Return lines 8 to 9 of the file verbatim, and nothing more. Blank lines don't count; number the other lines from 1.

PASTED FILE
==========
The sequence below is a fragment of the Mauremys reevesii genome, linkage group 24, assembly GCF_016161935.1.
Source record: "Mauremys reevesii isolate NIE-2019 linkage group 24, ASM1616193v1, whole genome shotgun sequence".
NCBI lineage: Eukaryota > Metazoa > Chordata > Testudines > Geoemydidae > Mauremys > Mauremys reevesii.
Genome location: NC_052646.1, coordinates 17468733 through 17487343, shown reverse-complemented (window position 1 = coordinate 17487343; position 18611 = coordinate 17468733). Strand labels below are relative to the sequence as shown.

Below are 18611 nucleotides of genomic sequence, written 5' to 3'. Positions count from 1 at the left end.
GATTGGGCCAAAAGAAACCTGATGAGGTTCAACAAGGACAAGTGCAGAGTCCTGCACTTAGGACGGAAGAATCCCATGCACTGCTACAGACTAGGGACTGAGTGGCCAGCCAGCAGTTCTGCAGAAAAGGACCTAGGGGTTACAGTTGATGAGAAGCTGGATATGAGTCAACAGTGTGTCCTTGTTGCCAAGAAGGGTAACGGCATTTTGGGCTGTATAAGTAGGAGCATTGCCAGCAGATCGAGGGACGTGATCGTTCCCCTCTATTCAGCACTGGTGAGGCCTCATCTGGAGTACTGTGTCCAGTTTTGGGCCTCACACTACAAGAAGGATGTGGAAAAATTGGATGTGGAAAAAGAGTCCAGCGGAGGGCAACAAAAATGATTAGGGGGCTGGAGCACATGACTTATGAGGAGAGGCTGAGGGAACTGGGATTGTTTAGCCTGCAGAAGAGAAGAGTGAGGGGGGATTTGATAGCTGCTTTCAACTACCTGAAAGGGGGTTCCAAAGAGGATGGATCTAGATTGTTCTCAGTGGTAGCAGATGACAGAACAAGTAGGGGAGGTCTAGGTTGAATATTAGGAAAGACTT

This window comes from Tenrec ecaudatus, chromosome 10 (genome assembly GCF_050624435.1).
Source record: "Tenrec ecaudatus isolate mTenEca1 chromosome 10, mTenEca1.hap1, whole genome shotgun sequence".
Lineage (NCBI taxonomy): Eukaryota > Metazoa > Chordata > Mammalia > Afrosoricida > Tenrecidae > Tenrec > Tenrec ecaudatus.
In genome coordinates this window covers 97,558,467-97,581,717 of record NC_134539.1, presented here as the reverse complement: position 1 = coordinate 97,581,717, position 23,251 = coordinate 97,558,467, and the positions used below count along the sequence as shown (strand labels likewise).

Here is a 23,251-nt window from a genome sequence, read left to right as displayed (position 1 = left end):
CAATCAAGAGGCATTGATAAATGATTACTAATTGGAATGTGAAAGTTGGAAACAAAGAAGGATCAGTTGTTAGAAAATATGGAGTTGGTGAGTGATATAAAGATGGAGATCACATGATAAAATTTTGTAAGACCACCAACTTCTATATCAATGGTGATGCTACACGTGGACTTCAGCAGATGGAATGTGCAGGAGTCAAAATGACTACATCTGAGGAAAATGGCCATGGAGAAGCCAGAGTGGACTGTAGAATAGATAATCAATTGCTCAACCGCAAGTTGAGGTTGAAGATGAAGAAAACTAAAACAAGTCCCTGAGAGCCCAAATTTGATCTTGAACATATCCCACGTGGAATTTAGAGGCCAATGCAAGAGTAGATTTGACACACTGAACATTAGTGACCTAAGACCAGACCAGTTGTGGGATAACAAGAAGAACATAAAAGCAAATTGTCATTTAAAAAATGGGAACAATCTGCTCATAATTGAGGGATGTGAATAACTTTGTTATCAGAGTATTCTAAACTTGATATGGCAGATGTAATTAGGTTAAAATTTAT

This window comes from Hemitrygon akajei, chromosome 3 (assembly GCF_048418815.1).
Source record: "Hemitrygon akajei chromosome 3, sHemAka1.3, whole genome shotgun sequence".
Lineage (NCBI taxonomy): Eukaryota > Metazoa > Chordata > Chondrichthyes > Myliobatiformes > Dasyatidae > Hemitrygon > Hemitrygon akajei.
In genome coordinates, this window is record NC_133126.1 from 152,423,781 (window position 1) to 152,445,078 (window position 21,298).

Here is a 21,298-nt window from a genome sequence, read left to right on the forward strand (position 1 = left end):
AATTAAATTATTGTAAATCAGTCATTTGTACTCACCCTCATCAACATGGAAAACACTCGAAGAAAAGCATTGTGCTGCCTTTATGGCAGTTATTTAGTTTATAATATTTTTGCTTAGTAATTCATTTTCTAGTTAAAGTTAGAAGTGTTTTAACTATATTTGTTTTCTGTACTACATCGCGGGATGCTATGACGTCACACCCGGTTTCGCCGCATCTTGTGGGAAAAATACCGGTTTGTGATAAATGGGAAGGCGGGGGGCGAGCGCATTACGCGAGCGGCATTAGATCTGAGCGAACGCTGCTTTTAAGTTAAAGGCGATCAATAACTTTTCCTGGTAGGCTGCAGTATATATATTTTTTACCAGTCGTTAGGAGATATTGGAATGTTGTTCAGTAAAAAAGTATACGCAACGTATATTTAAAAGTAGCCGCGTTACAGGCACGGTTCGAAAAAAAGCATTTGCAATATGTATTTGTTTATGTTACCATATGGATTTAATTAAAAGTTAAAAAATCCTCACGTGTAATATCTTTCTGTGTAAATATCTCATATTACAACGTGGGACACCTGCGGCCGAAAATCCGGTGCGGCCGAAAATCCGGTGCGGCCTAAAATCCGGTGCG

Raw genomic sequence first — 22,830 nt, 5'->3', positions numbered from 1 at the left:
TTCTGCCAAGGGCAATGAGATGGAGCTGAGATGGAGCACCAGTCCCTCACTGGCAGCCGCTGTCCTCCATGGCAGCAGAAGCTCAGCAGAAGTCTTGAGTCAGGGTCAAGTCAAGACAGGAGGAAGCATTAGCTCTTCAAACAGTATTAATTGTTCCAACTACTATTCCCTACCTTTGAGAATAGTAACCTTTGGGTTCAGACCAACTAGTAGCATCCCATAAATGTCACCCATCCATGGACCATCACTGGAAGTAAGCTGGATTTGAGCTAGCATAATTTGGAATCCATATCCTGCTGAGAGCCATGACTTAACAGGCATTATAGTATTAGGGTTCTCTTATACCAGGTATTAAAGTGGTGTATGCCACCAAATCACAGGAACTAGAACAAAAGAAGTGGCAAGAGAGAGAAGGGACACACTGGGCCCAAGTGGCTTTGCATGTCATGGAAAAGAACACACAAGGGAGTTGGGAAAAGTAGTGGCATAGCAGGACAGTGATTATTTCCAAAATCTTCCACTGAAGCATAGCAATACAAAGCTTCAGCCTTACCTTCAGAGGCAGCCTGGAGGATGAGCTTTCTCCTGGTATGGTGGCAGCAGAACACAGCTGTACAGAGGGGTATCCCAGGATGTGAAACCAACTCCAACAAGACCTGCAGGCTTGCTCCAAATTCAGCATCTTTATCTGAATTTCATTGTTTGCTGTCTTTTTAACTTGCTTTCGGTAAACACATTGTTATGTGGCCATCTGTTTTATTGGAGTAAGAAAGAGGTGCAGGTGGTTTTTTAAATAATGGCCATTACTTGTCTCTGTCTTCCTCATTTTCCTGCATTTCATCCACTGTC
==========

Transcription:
Source record: "Tenrec ecaudatus isolate mTenEca1 chromosome 10, mTenEca1.hap1, whole genome shotgun sequence".
Lineage (NCBI taxonomy): Eukaryota > Metazoa > Chordata > Mammalia > Afrosoricida > Tenrecidae > Tenrec > Tenrec ecaudatus.